I just want to understand how this works enough to get the answer on my own next time, and to make sure it's right before I get this HW problem wrong.
     
  11. Sep 15, 2008 #10

    tiny-tim

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    Hi lmbiango! :smile:

    (what quadratic equation? can you show us?)

    LowlyPion and you are describing the same angle!

    Its tangent, as both you and LowlyPion say, is 2400 divided by the horizontal distance, xf.

    But have you actually found xf? … if you have, you haven't yet told us.
     
  12. Sep 15, 2008 #11

    LowlyPion

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    Re: Kinematics!! I think it's right, but the computer says NO

    That should have been found by the 240*Cos30 times Time to hit ground.

    I didn't look to see if it was still there but at one point he knew this.

    (See also: https://www.physicsforums.com/showthread.php?t=255677 )
     
  13. Sep 15, 2008 #12

    tiny-tim

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  14. Sep 15, 2008 #13
    Re: Kinematics!! I think it's right, but the computer says NO

    ok so I solved for time in this equation:
    x=Vi(t)+(1/2)(a)(t)^2

    but I am confused on where it came from. The equation my prof. gave me is:
    Xf=Xi+Vi(t)+(1/2)(a)(t)^2
    so wouldn't Xi be 2400m and Xf would be the ground or 0?
    Or if Xi is zero, Xf would be -2400. Either way, Xf would be negative, I would think.

    so by the equation you gave me earlier we have:
    2400 = (240)(1/2)(t) + (1/2)(9.8)(t^2)

    I don't know why you say to multiply the first "t" term by (1/2)

    If it was me coming up with this without your help I would use the equation my professor gave us and I would have:

    Xf=Xi+Vi(t)+(1/2)(a)(t)^2

    -2400 = 240t + (1/2)(9.8)(t^2)

    So, as we know- the answer when I solve it my way is wrong.
    I solved it with your equation: 2400 = (240)(1/2)(t) + (1/2)(9.8)(t^2)
    120 +/- [(square root of) (120^2 - 4 x 4.9 x -2400)] / 2(4.9)

    The only positive value comes out to be 13.0481 seconds

    Now, I multiply that by the x component of my velocity because (I just understood this)
    V= D/T
    So V x T = D and we are talking about x so it is horizontal distance.

    So X= 2711.395 m

    Great, and Inverse tangent of (2400/2711.395) = 41.514 degrees.

    I submitted it and it's right. But I want to understand it.
    Why did you multiply the T by (1/2) and why is your Xf not Yf and why is it not negative?
     
  15. Sep 15, 2008 #14
    Re: Kinematics!! I think it's right, but the computer says NO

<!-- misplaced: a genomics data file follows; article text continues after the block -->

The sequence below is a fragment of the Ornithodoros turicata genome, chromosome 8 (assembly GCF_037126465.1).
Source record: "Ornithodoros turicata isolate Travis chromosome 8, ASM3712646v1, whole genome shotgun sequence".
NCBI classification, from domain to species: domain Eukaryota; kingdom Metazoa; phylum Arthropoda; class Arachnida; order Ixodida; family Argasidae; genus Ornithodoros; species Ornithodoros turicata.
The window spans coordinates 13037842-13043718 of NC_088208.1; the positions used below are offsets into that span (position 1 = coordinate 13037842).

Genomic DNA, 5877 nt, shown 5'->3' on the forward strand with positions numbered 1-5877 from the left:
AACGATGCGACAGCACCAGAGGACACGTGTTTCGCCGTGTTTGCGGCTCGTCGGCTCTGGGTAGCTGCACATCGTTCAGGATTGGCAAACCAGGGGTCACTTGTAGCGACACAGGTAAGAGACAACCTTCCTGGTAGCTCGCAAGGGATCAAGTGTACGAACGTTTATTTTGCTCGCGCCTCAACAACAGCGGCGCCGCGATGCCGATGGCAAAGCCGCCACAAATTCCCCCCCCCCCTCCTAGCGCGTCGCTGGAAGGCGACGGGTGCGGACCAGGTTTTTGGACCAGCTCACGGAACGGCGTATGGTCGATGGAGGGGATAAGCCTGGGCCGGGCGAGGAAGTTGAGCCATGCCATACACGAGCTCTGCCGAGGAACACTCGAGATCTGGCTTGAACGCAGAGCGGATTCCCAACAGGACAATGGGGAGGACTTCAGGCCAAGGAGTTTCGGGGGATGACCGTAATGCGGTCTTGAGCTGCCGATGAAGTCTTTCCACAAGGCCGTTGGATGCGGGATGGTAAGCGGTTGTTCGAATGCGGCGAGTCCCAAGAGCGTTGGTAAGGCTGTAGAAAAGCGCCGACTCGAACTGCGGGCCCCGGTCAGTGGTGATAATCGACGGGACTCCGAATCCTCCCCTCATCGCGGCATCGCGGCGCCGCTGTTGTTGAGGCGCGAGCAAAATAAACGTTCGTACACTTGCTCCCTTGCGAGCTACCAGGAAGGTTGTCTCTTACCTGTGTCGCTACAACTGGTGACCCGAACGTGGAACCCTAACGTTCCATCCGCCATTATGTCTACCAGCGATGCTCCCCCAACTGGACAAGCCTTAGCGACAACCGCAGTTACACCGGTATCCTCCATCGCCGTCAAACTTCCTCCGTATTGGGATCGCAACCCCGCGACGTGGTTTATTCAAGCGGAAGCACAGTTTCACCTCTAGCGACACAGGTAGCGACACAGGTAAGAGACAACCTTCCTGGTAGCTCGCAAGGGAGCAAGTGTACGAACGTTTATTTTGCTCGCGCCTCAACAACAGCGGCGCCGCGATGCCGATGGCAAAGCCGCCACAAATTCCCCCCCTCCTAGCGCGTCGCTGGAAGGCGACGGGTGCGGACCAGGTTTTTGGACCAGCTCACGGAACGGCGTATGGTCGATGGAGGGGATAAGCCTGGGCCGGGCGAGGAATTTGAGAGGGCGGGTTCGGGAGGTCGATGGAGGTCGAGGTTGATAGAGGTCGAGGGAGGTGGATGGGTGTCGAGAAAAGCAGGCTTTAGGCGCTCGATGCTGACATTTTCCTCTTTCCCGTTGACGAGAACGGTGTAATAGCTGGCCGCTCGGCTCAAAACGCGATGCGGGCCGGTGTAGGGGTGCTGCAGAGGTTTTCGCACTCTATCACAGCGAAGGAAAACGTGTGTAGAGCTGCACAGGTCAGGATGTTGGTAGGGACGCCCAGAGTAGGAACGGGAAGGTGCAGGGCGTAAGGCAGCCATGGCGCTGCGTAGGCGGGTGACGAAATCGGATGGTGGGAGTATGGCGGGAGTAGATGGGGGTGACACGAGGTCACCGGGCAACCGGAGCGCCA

I'm sorry. Forget the other thread. I have never used this site before and I couldn't find where my question from three days ago went, so I started a new one last night. I thought it got rid of my old one, I guess not, but anyway read what I wrote above and tell me what you think.
     
  16. Sep 15, 2008 #15

    LowlyPion

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    Re: Kinematics!! I think it's right, but the computer says NO

    The 1/2 is Sine30. That's your component of y velocity that you have to figure in.

    As to my signs, I didn't think about it. You know the distance it will travel is given by the initial velocity times time plus the distance traveled with the acceleration component. Personally I get confused trying to plug things in some general equation that takes into account everything, because then you have to remember what the direction and assumptions are for that general equation. I just find it simpler to construct the equations from what I need to properly describe it.

    I don't necessarily recommend this approach. It's just the way I roll.
     
  17. Sep 15, 2008 #16

    LowlyPion

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    Re: Kinematics!! I think it's right, but the computer says NO

    Well ... I tried to warn you earlier.

    https://www.physicsforums.com/showpost.php?p=1874391&postcount=5

    A moderator might well have joined the threads and may still to avoid same.
     
  18. Sep 15, 2008 #17
    Re: Kinematics!! I think it's right, but the computer says NO


    OHH! ok I get it. I don't know if I could ever do it by myself, but I get it for now. Thanks for all the help!

    P.S I am a girl
     
  19. Sep 15, 2008 #18

    LowlyPion

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    Re: Kinematics!! I think it's right, but the computer says NO

    Ooops.
     
  20. Sep 15, 2008 #19

    tiny-tim

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    Hi LowlyPion! :smile:

    Yes you did … I got confused by the appearance here of gabbagabbahey, and didn't realise both threads had the same OP! :redface:
    p.s. i am a goldfish :wink: